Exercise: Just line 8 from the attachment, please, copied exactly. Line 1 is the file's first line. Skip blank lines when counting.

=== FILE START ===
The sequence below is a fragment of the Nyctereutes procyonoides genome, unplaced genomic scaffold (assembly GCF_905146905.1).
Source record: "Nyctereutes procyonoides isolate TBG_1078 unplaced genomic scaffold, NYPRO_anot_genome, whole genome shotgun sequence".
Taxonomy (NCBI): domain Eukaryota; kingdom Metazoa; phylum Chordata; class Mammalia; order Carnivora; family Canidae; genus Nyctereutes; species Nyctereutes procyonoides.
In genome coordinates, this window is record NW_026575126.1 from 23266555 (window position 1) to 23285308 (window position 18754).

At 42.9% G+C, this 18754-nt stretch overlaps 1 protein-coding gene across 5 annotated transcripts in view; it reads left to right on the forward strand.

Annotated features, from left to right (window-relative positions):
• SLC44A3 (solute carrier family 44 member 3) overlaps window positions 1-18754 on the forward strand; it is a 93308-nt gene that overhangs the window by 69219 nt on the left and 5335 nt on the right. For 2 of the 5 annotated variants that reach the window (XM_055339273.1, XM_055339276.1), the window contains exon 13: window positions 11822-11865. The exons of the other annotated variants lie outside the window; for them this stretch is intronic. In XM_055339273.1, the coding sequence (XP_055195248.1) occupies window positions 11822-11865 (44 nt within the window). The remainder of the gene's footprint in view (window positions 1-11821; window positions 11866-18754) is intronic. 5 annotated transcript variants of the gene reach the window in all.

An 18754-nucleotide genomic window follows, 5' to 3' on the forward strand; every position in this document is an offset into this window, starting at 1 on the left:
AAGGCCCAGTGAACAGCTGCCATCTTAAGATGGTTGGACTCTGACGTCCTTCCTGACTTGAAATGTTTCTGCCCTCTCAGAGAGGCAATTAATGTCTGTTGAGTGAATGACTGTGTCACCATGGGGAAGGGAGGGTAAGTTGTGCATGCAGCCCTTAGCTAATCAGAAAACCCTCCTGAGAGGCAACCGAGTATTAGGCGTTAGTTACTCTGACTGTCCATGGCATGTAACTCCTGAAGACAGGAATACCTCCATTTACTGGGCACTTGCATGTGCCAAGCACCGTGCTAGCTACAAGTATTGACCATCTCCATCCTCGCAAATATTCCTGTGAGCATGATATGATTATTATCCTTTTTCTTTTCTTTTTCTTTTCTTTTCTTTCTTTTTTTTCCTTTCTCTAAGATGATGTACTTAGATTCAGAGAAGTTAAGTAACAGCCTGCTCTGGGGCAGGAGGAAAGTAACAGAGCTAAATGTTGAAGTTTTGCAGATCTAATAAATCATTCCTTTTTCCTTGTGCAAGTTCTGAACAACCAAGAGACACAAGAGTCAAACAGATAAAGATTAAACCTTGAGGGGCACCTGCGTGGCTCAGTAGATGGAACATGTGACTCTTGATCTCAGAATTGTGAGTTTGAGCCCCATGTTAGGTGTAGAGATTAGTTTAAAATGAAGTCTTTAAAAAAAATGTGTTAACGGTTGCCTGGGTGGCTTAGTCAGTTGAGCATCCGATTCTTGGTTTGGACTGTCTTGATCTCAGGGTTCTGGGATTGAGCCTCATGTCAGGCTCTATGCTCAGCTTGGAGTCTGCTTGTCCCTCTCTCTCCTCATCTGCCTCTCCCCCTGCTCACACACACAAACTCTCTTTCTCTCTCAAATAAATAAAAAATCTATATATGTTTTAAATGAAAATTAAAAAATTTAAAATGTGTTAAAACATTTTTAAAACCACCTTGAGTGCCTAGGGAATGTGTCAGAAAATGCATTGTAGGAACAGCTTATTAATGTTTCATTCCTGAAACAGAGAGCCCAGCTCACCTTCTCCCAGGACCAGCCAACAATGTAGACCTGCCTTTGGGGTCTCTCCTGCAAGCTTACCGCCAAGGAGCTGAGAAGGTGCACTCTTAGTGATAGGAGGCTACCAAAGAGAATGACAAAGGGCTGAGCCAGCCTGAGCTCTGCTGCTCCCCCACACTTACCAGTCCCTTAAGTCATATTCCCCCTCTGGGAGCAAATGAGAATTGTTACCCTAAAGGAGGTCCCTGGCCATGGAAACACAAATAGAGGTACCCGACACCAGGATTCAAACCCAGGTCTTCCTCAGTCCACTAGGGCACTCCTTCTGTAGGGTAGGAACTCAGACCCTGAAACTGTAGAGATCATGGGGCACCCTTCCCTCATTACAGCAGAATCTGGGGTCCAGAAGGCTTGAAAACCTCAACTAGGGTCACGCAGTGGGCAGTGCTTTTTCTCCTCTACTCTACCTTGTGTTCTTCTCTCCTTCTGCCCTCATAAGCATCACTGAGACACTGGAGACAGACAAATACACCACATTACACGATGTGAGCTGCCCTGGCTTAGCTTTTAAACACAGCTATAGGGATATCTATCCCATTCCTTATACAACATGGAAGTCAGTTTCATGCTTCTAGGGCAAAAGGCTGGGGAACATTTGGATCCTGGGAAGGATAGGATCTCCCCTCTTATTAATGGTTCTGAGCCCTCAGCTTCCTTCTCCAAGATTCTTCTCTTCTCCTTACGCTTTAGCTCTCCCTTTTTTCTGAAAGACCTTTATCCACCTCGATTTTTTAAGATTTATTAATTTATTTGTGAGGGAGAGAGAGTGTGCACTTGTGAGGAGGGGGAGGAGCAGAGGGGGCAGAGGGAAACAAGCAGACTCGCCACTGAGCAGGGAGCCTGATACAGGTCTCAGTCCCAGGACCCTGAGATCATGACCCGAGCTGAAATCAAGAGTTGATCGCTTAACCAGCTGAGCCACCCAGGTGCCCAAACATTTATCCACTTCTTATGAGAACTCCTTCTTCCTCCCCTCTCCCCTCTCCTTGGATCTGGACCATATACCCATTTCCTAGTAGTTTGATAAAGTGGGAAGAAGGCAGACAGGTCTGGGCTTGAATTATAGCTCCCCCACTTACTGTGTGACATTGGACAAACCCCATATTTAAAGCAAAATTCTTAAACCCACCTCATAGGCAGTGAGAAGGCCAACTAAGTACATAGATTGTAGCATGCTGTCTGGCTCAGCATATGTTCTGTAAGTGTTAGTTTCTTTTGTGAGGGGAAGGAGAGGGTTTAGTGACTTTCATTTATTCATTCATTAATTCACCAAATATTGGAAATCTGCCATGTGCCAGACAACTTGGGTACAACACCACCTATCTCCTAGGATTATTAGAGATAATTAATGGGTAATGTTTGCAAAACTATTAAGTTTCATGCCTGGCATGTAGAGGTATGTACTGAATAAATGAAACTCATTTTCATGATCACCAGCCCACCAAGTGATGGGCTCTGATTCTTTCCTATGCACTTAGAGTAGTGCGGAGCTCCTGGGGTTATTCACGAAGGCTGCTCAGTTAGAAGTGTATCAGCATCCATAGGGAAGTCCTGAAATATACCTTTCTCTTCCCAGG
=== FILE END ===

An 18754-nucleotide genomic window follows, 5' to 3' on the forward strand; every position in this document is an offset into this window, starting at 1 on the left: